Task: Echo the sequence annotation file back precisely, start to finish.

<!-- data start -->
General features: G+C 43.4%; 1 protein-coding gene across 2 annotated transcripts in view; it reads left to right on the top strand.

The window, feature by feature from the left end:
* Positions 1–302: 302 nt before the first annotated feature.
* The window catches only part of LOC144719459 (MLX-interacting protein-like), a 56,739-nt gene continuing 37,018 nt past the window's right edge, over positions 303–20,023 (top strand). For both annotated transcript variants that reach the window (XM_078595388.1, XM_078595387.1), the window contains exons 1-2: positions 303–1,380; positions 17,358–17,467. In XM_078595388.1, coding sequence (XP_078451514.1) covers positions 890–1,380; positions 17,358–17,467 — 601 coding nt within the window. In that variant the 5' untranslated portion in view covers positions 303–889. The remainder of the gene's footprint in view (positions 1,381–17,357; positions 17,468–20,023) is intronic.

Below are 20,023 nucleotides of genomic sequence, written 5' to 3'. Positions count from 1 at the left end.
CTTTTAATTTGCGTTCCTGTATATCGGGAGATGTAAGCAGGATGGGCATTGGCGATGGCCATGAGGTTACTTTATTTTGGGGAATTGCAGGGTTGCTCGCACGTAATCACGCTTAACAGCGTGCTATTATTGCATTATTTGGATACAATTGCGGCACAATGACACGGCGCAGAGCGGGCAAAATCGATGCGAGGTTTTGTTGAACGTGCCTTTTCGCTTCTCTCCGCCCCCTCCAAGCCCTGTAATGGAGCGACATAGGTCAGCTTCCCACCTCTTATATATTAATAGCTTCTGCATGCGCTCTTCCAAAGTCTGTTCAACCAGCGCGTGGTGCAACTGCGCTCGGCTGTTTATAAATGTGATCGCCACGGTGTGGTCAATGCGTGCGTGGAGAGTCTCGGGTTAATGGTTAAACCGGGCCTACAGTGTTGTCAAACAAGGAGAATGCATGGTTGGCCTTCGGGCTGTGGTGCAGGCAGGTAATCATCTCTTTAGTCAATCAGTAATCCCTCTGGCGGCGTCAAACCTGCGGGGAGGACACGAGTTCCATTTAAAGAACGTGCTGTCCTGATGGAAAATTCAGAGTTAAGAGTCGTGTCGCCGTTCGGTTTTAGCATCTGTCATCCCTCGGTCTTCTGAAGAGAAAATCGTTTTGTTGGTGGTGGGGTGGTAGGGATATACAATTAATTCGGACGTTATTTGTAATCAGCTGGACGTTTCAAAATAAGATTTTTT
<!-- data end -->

General features: G+C 43.4%; 1 protein-coding gene across 2 annotated transcripts in view; it reads left to right on the top strand.

The window, feature by feature from the left end:
* Positions 1–302: 302 nt before the first annotated feature.
* The window catches only part of LOC144719459 (MLX-interacting protein-like), a 56,739-nt gene continuing 37,018 nt past the window's right edge, over positions 303–20,023 (top strand). For both annotated transcript variants that reach the window (XM_078595388.1, XM_078595387.1), the window contains exons 1-2: positions 303–1,380; positions 17,358–17,467. In XM_078595388.1, coding sequence (XP_078451514.1) covers positions 890–1,380; positions 17,358–17,467 — 601 coding nt within the window. In that variant the 5' untranslated portion in view covers positions 303–889. The remainder of the gene's footprint in view (positions 1,381–17,357; positions 17,468–20,023) is intronic.

Below are 20,023 nucleotides of genomic sequence, written 5' to 3'. Positions count from 1 at the left end.
CTTTTAATTTGCGTTCCTGTATATCGGGAGATGTAAGCAGGATGGGCATTGGCGATGGCCATGAGGTTACTTTATTTTGGGGAATTGCAGGGTTGCTCGCACGTAATCACGCTTAACAGCGTGCTATTATTGCATTATTTGGATACAATTGCGGCACAATGACACGGCGCAGAGCGGGCAAAATCGATGCGAGGTTTTGTTGAACGTGCCTTTTCGCTTCTCTCCGCCCCCTCCAAGCCCTGTAATGGAGCGACATAGGTCAGCTTCCCACCTCTTATATATTAATAGCTTCTGCATGCGCTCTTCCAAAGTCTGTTCAACCAGCGCGTGGTGCAACTGCGCTCGGCTGTTTATAAATGTGATCGCCACGGTGTGGTCAATGCGTGCGTGGAGAGTCTCGGGTTAATGGTTAAACCGGGCCTACAGTGTTGTCAAACAAGGAGAATGCATGGTTGGCCTTCGGGCTGTGGTGCAGGCAGGTAATCATCTCTTTAGTCAATCAGTAATCCCTCTGGCGGCGTCAAACCTGCGGGGAGGACACGAGTTCCATTTAAAGAACGTGCTGTCCTGATGGAAAATTCAGAGTTAAGAGTCGTGTCGCCGTTCGGTTTTAGCATCTGTCATCCCTCGGTCTTCTGAAGAGAAAATCGTTTTGTTGGTGGTGGGGTGGTAGGGATATACAATTAATTCGGACGTTATTTGTAATCAGCTGGACGTTTCAAAATAAGATTTTTT